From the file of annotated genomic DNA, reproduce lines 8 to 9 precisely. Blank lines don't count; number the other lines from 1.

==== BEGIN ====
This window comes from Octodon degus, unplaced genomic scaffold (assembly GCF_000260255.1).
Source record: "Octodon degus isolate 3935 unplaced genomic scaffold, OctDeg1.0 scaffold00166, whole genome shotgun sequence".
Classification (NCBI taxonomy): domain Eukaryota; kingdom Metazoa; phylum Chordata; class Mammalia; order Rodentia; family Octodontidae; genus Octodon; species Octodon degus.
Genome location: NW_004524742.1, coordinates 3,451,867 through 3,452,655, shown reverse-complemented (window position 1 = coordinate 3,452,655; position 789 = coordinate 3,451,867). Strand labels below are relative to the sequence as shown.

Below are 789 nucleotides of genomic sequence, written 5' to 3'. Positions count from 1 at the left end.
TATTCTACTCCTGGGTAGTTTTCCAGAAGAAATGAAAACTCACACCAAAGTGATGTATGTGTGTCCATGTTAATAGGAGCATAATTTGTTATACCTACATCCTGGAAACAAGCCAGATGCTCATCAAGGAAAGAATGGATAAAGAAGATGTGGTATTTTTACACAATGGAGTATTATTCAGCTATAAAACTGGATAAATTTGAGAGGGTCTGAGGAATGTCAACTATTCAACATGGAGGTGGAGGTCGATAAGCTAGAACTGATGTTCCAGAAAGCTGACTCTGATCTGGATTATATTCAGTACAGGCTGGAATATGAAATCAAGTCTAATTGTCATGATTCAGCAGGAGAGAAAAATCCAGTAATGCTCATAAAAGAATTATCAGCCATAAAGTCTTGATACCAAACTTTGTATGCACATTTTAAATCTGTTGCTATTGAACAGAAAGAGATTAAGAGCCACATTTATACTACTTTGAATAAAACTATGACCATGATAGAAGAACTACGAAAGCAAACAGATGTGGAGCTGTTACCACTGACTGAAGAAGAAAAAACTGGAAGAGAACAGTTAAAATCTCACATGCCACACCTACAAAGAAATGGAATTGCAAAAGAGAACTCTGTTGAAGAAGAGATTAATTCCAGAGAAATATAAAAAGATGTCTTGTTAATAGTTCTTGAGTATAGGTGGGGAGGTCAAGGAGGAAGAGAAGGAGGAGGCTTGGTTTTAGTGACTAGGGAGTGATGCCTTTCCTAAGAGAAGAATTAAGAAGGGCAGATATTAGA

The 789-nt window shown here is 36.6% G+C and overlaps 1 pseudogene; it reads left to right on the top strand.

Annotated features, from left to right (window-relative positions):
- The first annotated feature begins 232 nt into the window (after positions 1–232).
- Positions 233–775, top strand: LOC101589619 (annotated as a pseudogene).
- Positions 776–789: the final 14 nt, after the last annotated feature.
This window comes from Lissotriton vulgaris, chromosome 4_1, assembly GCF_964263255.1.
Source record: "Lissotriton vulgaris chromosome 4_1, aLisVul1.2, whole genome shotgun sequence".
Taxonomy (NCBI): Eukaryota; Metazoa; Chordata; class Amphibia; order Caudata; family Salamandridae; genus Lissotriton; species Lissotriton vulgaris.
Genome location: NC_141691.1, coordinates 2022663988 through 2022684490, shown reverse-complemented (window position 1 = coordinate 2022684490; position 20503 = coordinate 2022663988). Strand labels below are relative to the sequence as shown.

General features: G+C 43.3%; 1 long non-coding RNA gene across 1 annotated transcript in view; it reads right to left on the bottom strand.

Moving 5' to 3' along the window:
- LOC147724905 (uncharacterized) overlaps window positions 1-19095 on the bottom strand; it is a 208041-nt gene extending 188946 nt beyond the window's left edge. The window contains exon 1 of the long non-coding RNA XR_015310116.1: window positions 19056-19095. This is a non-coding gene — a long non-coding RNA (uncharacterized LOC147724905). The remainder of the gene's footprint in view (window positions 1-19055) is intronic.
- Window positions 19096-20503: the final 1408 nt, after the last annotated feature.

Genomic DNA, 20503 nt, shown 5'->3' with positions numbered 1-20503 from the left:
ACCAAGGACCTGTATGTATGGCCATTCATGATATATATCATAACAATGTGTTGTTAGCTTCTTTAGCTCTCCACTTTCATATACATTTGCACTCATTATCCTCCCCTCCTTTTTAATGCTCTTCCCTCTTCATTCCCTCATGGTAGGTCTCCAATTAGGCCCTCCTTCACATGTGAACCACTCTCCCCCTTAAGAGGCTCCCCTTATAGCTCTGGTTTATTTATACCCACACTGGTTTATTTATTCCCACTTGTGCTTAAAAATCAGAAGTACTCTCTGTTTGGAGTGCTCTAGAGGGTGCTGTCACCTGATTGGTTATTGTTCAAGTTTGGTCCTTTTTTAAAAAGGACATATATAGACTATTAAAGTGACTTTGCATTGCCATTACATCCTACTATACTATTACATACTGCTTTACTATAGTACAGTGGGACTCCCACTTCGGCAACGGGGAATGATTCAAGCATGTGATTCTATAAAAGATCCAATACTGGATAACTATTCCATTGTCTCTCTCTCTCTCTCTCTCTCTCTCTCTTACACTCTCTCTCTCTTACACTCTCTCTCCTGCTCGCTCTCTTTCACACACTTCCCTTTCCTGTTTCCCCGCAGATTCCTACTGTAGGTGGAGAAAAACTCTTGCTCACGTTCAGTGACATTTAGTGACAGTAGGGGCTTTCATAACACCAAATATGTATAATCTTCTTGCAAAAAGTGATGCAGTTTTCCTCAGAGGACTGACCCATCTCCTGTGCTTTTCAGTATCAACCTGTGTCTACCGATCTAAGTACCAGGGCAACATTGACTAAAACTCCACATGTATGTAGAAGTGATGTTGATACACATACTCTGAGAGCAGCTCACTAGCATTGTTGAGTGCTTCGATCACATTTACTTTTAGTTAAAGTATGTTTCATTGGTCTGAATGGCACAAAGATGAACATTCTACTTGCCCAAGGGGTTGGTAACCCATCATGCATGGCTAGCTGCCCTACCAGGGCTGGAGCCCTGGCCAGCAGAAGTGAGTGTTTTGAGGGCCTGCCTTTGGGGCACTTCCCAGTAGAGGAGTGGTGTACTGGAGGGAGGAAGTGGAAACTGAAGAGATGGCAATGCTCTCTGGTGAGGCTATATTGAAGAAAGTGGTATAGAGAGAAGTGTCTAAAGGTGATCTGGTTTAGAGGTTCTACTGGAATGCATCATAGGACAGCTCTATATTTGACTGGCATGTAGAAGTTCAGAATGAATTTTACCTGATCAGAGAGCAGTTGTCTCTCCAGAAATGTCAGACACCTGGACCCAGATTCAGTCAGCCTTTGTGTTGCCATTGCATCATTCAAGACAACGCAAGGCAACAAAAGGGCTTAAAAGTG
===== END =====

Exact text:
Annotated features, from left to right (window-relative positions):
- The first annotated feature begins 232 nt into the window (after positions 1–232).